Somehow this incident seemed symbolic. My identity had been stolen and then had been returned. The new lock and the offering were monies lost, except we had insurance, so we knew they, too, would be restored. It seemed like an old pattern of Satan stealing my identity and stealing my money, and then God restoring them to me with more than what I lost. I should have recognized another satanic attack was on the way because they always arrive in groups of three.
But with my passport secured in my pocket, my purse restored, leaving the danger of Paris and passing through the tranquil, sleeping countryside, I let my guard down. From Paris we drove to Vichy to attend a minister’s conference organized by my friend, Marie-Louise. Vichy abounds with baths. People go there for the “Cure” in order to soak in a tub filled with mineral water and to sip the disgusting healing elixir in the process, a most appropriate place to host a conference giving a spiritual cure.
Being flush with money derived from my network business, I had invited a young couple to attend who were pastoring in the west of France. Hard pressed in the ministry, they needed encouragement. I had also invited a seasoned couple from the east, but they could only join us for a day. They also needed a touch from the Lord, and I believed the couple from the west would provide that, which they did. So we had an entourage with us wherever we went.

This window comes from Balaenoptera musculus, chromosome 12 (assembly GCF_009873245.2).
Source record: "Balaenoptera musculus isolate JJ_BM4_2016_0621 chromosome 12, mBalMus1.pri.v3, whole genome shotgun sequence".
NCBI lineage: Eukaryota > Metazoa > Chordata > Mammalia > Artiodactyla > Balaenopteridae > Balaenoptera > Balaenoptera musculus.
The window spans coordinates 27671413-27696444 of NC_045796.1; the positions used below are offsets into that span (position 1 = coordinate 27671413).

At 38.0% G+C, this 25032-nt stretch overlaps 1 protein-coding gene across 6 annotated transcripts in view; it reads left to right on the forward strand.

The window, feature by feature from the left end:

The couple coming from the east brought their well-behaved son with them. The boy, nine years old, bright, cute, sweet-spirited, took a liking to John. The child exuded pure innocence served up on a brioche. John tickled him, wrestled with him during our lunch together, and teased him. It seemed a little much to me, but John can get that way with children, and in front of all these endearing people, I really didn’t know what to do about it. The succoring couple from the west prayed for the boy and received a prophetic word indicating something about this child. Evidently, God has big plans for him, which I pray Satan will not deflect!
We sauntered to the meeting that afternoon, admiring the goods displayed in boutique windows, and when we arrived at the church, I went inside. I’m accustomed to John hanging around the back during meetings and coming in late to sit down, so I thought nothing of it not to find him by my side. The meeting had been progressing for some time when the Holy Spirit urged me to turn around and look at the back of the auditorium. About twenty rows back, sitting alone, the heightened colors of their faces resembling two flowers growing in a garden of brown empty chairs. John sat with the boy plastered to his side. With his arms wrapped around the child, his hands rubbed the boy’s arms and legs amorously. No longer cute and teasing, John caressed the boy with agitated passion.